‘Prevention is better than cure’ we say, when we are thinking about diseases. It’s better to get the population vaccinated against measles than to have to treat people who fall ill.
What applies to disease could apply equally to violent crime. It would be better to get upstream of crime and prevent it happening in the first place.
But this is easier said than done – for two reasons.
First, we don’t necessarily understand what drives people to violent behaviour. And second, we are reluctant to take resources from dealing with crime now to use for tackling root causes, even though that might bring crime down in the long run.
But over the summer the government made it possible for us to do something about the causes of crime and not just the aftermath of crime, without having to use existing resources.
They offered us £1.6m to set up a Violence Reduction Unit (VRU) whose purpose would be to understand those factors that draw people, especially young people, towards violence, and take measures to prevent this happening.
They did this because they have become increasingly concerned at the nation-wide rise in serious crime, particularly knife crime.
But they wanted a new approach.
So they looked at hospital data on knife incidents and identified eighteen police force areas where rising numbers of people had been treated for knife wounds. South Yorkshire was one.
Our police had already begun to do this in Sheffield through the work of Chief Superintendent Una Jennings – now the district commander in Rotherham. The new grant enables us to develop this further across South Yorkshire as a whole.
A VRU looks at crime as you would a disease. You plot where it is happening and the sort of people who are involved. You then figure out why they resort to violence – what are the common factors – and what can be done to prevent it. Its called a public health approach.
Many of the measures you will need to take will involve agencies other than the police, which is why the VRU will bring together a whole range of people.
The co-ordinator, Rachel Staniforth, has a background in public health. The executive board, which I chair, includes representatives of South Yorkshire’s four district councils, clinical commissioning groups, public health, youth offending teams, police, educational establishments and the community and voluntary sector.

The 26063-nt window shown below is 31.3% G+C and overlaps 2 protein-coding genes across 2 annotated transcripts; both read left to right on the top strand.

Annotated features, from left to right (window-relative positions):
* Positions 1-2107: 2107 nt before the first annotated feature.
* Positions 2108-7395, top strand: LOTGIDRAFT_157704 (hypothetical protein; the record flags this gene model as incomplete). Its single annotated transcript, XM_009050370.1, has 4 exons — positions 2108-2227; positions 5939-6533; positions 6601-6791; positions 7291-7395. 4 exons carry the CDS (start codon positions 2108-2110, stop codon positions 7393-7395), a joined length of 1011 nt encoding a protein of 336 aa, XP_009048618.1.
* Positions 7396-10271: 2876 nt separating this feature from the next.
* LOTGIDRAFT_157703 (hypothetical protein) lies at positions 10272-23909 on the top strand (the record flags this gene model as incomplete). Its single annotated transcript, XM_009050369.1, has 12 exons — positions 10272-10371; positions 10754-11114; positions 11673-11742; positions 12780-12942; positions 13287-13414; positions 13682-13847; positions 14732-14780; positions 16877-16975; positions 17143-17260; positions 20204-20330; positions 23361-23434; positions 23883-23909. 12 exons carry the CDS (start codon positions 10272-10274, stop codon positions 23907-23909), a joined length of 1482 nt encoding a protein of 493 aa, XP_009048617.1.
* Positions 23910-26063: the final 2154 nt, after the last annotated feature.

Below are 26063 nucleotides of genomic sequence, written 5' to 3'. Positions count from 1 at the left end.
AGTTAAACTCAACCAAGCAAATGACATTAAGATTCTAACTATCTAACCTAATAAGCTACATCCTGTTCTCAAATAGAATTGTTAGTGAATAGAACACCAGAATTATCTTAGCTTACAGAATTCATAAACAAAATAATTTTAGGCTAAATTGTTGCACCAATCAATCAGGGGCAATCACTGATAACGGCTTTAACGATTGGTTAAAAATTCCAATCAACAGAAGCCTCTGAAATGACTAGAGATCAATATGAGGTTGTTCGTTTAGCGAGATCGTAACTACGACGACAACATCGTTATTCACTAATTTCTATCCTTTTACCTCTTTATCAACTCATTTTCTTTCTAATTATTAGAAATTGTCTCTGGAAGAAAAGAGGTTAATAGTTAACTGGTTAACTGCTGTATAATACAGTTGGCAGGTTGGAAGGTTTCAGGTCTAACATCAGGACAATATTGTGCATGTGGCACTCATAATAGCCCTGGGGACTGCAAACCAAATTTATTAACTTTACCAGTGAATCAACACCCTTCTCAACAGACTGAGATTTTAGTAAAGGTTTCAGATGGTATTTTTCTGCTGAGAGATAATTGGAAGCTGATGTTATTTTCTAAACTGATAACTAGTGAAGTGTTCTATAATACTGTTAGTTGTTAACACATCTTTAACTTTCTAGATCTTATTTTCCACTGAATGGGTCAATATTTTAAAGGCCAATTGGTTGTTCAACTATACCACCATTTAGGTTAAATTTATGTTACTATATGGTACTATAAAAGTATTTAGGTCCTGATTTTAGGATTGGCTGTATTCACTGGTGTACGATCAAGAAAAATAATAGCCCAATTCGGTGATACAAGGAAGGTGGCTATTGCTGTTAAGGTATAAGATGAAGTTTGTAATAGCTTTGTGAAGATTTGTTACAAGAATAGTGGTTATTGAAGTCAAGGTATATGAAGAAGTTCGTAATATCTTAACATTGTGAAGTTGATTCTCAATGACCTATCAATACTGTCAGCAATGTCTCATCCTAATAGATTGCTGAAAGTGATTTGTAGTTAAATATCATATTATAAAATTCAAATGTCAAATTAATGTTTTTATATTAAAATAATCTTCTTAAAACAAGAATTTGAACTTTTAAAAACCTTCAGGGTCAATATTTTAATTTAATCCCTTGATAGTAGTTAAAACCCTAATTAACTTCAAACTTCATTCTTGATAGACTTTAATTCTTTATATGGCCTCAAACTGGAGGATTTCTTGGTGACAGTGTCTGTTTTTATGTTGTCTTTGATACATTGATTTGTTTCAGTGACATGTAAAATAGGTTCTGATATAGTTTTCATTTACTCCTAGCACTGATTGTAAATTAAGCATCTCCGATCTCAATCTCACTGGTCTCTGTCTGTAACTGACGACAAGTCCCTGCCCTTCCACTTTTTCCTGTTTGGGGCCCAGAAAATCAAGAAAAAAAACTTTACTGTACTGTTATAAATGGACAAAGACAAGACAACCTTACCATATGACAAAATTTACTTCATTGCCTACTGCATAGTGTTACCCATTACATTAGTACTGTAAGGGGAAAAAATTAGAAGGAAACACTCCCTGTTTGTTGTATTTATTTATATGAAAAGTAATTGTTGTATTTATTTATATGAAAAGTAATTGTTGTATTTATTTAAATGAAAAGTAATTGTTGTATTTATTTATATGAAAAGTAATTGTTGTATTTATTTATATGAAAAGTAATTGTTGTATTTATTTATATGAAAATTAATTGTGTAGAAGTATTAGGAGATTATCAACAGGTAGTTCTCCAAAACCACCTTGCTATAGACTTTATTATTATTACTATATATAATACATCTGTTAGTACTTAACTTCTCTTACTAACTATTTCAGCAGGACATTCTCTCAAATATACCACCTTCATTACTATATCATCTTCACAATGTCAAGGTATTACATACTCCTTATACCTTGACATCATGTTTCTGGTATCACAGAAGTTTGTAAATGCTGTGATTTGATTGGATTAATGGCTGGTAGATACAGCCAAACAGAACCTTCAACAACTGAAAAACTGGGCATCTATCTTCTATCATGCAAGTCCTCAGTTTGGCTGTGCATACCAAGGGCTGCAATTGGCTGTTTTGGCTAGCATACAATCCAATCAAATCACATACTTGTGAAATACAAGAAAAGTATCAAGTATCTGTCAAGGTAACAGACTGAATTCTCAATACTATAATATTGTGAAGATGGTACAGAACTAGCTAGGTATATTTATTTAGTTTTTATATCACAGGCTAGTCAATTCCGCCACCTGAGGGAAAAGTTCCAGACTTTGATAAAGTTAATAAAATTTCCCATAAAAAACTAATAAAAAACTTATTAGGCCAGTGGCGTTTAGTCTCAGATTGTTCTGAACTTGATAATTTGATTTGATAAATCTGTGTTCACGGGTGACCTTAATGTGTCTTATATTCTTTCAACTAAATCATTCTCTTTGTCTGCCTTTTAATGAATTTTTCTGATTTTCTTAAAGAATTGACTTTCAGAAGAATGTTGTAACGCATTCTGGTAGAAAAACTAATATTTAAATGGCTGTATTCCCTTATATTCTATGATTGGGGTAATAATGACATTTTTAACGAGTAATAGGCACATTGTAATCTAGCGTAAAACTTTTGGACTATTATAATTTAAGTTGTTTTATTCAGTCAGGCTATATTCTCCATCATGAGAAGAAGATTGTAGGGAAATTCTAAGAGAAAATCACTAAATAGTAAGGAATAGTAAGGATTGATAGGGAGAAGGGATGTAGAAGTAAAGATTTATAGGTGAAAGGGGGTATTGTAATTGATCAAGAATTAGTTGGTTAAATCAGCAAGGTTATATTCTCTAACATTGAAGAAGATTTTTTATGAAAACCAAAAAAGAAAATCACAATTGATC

The approach is modelled on what has worked north of the border. In 2005 Glasgow was called the ‘murder capital of Europe’. Serious violence seemed out of control. Then they adopted the public health approach and reduced violent crime significantly.
Over the next few months, we shall be looking at the kinds of violence we have faced here. We shall also look at the measures that were used in Scotland to bring crime down to see what might work here.
I think that will probably fall into two broad categories.
First, we can intervene to stop young people being drawn into violence in the first place, working in schools and supporting various forms of youth provision, from sports to the arts.
When I went to Glasgow to see the VRU, I was taken to Paisley Grammar School, a comprehensive school serving deprived communities. They run a peer mentoring scheme where young people are trained to speak directly to other young people about the type of risky situations they need to avoid.
Second we will support work that enables offenders to break out of the cycle of alcohol, drugs and violence that many of them are in.
One initiative I saw was a social enterprise cafe that employs former prisoners, giving them what they need to turn their life round – principally a job, help with drugs and an ex-offender as a mentor who sticks with them. The cafe was in Glasgow’s dental hospital – one of the partners.
The VRU represents a new, positive approach to crime. It’s success will depend on partners working together to prevent young people being lured or bullied into crime in the first place. It also gives hope to ex-offenders that there can be a way out for them.
We need the people of South Yorkshire to support it.